Yoga pants, windbreakers, bed sheets, and more of our favorite garments are hiding a big secret within their threads: microfibers.
What are microfibers?
Any time textiles are manufactured, worn, washed, or dried, they break down and shed small strands of material called microfibers, some of which can be so small that a microscope is needed to see them.
There are two types of microfibers: natural and synthetic. Fabrics like cotton, wool, and hemp shed natural microfibers.
Synthetic materials like polyester, nylon, and acrylic are made from plastic and thus shed synthetic microfibers, a type of microplastic. These are the materials that make up a ton of popular clothing items like athletic wear and yoga pants, as well as the bulk of fast fashion inventories.
Natural microfibers degrade and decompose more frequently and more quickly than their synthetic counterparts, leaving fewer natural microfibers behind to pollute the environment.
These synthetic microfibers that shed in the wash travel from wastewater to our oceans, evading water purification filters.
Once in the ocean, these tiny materials get swallowed by marine life, including the seafood that ends up on our plates. Mollusks like mussels are believed to contain the most synthetic microfibers out of all the edible seafood options.
Synthetic microfibers in fish can inhibit growth and cause premature death, two effects that severely harm aquatic ecosystems and the fishing industry.
Natural vs. synthetic microfibers
As a general rule of thumb, anything that comes from the Earth can be returned to the Earth. Think about how plants decompose and provide nutrients to the soil and other plants.
This circular life cycle does not apply toward plastic-based materials. Because plastic is man-made and created from processed dirty fuels like crude oil, it does not decompose as natural materials do — instead, it breaks down into smaller pieces, producing microplastics.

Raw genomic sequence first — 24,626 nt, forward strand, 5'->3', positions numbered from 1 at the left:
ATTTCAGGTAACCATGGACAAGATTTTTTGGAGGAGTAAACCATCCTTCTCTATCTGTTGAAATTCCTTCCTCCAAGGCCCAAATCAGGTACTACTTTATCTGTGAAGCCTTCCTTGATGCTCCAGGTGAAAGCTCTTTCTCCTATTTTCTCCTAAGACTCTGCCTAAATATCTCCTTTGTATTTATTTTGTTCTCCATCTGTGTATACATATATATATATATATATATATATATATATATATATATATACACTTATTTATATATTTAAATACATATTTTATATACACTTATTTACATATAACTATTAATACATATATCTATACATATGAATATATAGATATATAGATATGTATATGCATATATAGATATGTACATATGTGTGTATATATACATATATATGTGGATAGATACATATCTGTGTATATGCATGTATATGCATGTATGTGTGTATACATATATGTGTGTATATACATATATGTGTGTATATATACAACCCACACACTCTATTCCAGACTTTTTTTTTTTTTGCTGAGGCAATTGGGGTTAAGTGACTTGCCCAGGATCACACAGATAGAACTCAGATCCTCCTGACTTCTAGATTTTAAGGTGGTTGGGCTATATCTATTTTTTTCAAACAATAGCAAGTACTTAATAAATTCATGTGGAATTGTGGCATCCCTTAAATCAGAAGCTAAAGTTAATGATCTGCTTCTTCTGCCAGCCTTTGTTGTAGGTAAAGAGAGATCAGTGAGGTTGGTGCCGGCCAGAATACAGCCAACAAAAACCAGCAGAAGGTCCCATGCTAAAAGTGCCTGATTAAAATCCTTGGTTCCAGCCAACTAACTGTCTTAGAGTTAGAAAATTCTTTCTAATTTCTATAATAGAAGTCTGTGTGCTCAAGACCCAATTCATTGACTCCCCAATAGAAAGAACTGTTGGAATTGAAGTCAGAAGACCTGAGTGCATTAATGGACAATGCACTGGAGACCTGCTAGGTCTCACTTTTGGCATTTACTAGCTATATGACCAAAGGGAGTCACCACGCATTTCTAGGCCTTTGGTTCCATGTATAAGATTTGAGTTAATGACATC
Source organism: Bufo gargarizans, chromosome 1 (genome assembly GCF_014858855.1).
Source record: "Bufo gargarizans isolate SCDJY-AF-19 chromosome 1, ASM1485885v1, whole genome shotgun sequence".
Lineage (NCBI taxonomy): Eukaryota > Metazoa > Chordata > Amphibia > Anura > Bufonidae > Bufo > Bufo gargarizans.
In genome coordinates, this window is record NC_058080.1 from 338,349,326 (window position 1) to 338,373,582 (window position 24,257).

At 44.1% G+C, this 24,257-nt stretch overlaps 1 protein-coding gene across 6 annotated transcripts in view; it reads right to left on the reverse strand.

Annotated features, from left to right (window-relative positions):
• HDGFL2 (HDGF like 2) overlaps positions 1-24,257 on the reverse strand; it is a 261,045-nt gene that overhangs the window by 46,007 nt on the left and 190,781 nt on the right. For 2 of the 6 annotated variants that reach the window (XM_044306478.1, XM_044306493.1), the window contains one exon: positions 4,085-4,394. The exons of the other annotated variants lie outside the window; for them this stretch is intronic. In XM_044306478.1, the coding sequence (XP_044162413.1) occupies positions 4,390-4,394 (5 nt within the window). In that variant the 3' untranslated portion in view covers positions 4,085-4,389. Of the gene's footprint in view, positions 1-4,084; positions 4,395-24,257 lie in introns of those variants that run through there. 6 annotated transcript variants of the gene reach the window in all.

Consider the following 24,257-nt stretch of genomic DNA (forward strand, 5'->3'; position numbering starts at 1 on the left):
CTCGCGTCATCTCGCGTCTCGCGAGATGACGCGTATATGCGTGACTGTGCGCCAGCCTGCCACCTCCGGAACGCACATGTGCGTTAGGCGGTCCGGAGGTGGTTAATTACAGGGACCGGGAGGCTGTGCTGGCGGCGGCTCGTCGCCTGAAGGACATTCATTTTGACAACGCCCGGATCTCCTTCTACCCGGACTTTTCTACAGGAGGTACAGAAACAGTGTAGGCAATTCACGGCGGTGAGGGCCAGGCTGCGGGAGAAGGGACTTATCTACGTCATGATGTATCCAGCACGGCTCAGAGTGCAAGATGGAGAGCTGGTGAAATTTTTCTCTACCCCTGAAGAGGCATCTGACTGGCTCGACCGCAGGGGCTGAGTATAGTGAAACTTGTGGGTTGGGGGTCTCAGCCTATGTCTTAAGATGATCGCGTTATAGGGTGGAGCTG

The massive problem of synthetic microfibers
Microfibers from synthetic materials are particularly concerning, considering how quickly these plastic-based fibers can accumulate and how long they stay in the environment.
Research from the University of Plymouth found that one person can release an estimated 300 million microfibers into the environment in a single year just by washing polyester clothing — and some of these synthetic microfibers won’t decompose within our lifetimes.
Microplastics, such as synthetic microfibers, are much more prevalent than previously thought.
Even though plastic production gained steam just 70 years ago, microplastics have been found in our air, water, soil, plants, animals, and even in our own bodies.
What these findings don’t tell us is the impact that synthetic microfibers and other microplastics have on our health. Although the topic of microplastics is extremely complex and widely debated, many scientists agree that we should proceed with caution and conduct more research to understand these impacts.
What you can do to contain microfibers
The root of the issue with microfibers is the overuse of synthetic materials in the textile and fashion industries -– 69% of all the materials used in textiles are made from synthetic fibers.
But this doesn’t mean that you can’t help minimize the number of fibers shed by your clothing.
Here are a few simple actions you can take that can even save you money on your utility bills:
Wash clothing items, like denim, less often (Levi’s recommends washing after ten wears)
Wash clothes in cold water on shorter cycles
Wash full loads of laundry with similar materials to limit the friction that causes shedding
Incorporate a microfiber filter or microfiber-catching laundry bag into your laundry routine
Try to limit the number of clothes in your closet with synthetic materials such as polyester, nylon, acrylic, and spandex
Invest in well-made clothes made from natural materials that are made to last
Each action you take can help to keep microfibers out of our environment and encourage clothing and textile companies to use more natural materials.
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